5

cd ~/scripts. This will go into scripts directory in my home. Similar to this, I want some "alias" kind of setting, which will allow me to enter some other directory so that, cd xxx/mywork -> will go into the "mywork" directory /home/work/software. I want the command to set xxx to /home/work/software.

3

I don't know what shell you're using, but zsh has built-in support for this. It's called named directories.

To set this up, add code like the following to .zshrc:

mywork=/home/work/software  #set variable
: ~mywork    #Reference variable with a tilde in a no-op statement

Then you can use it at the command line like this:

$ cd ~mywork

Or this:

$ cd ~mywork/sub/directories

The full explanation for how/why the syntax of setting this up works can be found here: named directories.

2

It sounds like setting CDPATH could get you close to what you are asking:

cd

    cd [-L|[-P [-e]] [-@] [directory]

    Change the  current working directory to  directory.  [...] If
    the shell variable CDPATH exists, it is used as a search path:
    each directory name in CDPATH  is searched for directory, with
    alternative  directory names  in CDPATH  separated by  a colon
    (‘:’).  If directory begins with a slash, CDPATH is not used.

This way, if you have /home/work in your CDPATH, then cd software will get you in /home/work/software.

If you require something closer to the specific question, perhaps setting a directory with symbolic links and putting that directory would be even better. E.g., mkdir ~/.links, then CDPATH=~/.links, and then, inside ~/.links, create a symbolic link mywork to /home/work/software. Then cd mywork should get you there.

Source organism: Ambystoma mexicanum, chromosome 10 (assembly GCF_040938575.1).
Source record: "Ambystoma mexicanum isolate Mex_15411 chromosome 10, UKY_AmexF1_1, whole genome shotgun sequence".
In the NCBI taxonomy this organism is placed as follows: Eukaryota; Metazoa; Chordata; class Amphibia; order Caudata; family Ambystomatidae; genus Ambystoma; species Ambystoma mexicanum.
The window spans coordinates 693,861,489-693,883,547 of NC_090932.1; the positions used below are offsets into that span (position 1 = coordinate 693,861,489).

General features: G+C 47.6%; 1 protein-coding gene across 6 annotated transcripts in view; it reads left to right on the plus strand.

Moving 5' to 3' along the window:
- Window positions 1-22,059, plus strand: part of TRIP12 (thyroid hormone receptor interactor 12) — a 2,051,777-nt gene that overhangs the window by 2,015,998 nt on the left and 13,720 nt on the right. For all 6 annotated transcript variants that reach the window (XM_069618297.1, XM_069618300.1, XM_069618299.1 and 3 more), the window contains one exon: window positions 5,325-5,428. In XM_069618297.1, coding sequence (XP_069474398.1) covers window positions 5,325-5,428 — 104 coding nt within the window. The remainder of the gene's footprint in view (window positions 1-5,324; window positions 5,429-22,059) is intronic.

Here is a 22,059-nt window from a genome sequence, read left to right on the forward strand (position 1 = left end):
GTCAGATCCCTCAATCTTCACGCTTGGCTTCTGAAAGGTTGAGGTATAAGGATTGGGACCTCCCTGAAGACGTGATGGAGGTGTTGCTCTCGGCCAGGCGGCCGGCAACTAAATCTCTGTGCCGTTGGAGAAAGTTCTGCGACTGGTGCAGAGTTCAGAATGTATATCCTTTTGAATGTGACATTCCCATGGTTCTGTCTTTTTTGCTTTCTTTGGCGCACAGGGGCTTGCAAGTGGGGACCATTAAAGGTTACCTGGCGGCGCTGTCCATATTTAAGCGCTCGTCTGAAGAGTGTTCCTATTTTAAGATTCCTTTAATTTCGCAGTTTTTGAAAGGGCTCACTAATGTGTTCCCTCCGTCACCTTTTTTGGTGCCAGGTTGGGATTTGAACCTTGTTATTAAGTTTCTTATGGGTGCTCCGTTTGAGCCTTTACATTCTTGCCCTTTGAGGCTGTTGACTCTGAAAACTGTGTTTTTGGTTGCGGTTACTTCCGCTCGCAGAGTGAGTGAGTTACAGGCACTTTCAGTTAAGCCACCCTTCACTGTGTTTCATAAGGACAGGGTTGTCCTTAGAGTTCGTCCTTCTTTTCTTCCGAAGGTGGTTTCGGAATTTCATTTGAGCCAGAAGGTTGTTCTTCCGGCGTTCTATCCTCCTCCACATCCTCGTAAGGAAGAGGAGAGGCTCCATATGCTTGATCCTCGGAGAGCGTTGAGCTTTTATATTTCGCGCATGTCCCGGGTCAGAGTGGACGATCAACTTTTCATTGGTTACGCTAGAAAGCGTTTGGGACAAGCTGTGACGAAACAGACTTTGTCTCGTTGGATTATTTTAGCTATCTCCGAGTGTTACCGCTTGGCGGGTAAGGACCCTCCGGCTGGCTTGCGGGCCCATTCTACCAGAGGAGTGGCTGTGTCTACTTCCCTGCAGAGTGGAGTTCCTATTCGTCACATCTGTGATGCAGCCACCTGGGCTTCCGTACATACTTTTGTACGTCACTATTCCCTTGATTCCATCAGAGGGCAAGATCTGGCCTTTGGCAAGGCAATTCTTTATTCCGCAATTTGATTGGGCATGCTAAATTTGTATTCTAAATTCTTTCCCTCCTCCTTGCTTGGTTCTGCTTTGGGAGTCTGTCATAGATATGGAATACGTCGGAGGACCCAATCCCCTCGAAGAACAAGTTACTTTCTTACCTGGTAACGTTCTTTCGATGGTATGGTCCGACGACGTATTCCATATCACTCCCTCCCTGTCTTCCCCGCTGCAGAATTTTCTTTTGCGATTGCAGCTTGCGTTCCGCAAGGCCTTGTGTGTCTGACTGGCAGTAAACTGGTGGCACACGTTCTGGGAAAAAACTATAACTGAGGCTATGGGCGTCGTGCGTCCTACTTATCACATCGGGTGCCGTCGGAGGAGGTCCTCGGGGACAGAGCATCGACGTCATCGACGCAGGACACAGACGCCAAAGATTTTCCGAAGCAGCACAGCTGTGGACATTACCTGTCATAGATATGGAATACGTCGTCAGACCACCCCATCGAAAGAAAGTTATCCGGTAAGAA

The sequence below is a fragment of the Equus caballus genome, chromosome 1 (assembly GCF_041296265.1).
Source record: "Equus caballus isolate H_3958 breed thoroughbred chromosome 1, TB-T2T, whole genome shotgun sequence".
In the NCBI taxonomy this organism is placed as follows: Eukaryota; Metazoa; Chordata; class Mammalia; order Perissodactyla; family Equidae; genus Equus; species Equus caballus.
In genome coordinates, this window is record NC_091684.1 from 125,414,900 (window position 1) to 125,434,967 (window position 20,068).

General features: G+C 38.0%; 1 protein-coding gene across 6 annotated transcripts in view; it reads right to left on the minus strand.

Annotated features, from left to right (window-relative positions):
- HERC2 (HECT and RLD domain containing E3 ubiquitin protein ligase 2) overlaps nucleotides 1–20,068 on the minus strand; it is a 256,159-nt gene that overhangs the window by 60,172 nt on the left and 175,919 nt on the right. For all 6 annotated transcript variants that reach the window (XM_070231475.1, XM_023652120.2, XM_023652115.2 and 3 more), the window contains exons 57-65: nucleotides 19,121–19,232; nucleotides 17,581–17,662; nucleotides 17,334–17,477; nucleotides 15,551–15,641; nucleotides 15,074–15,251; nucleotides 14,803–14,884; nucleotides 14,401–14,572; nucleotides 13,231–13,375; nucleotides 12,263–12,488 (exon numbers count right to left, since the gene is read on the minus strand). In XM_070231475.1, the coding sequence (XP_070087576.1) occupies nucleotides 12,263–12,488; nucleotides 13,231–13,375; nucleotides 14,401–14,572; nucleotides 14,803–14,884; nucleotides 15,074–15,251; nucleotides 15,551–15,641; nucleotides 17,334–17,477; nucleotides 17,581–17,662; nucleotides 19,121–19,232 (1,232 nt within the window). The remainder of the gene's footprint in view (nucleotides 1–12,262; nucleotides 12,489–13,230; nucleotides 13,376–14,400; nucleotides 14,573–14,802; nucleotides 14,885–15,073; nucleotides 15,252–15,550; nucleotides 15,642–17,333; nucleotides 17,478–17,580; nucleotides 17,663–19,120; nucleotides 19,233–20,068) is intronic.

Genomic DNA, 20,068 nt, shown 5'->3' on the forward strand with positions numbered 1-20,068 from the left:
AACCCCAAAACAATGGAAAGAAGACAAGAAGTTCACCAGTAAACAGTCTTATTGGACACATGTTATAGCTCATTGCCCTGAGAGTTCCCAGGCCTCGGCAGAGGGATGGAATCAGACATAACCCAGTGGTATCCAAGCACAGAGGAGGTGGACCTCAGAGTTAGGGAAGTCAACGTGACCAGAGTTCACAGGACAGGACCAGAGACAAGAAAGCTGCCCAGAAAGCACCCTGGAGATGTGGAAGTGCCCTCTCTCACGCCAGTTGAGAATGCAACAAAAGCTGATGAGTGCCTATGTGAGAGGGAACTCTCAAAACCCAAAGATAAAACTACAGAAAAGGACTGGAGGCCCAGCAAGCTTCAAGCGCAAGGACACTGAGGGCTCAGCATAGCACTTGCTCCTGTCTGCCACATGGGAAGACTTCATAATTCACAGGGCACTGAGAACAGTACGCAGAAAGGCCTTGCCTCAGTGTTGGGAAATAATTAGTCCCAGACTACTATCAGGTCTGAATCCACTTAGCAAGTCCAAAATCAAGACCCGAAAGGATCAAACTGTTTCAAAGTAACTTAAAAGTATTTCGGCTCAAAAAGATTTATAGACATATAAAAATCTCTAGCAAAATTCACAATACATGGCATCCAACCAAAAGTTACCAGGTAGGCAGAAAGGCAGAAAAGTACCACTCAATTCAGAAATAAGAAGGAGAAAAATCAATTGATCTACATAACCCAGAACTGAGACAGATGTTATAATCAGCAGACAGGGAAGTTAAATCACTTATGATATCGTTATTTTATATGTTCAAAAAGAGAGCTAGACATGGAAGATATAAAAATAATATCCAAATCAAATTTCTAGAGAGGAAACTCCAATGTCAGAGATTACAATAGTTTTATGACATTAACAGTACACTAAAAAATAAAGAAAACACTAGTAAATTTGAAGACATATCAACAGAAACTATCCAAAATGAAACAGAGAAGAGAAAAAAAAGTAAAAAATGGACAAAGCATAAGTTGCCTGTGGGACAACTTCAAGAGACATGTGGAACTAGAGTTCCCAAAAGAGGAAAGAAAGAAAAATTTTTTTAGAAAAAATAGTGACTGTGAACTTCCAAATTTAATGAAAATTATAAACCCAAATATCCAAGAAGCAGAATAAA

0

This is not exactly what you are asking for, but you may want to take a look at Z (works in bash and zsh) which tracks your most used directories, based on 'frecency' and let you jump around.

In your example it would be something like:

z software

and it would probably change the directory to:

 /home/work/software
0

I followed the suggestion here: http://jeroenjanssens.com/2013/08/16/quickly-navigate-your-filesystem-from-the-command-line.html and never looked back. The key to this utility is that "cd" will follow symbolic links to directories, and a shell function which looks something like:

export JJPATH=$HOME/.jjlinks    
function jj {
    cd -P "$JJPATH/$1" 2>/dev/null || echo "No such link: $1"
}

In the directory $HOME/.jjlinks you stash all the symbolic links you like. There are other simple shell functions to make such a link to the deeply nested directory you currently find yourself.

I used "jj", in honor of the author of this suggestion, (plus that's where my right index finger is most of the time), and so:

 jj pj7

immediately changes my directory to "~/projects/sequence/hepatocyte/seq_783/bin/"

-1

I think this utility might be what you are looking for: http://micans.org/apparix/

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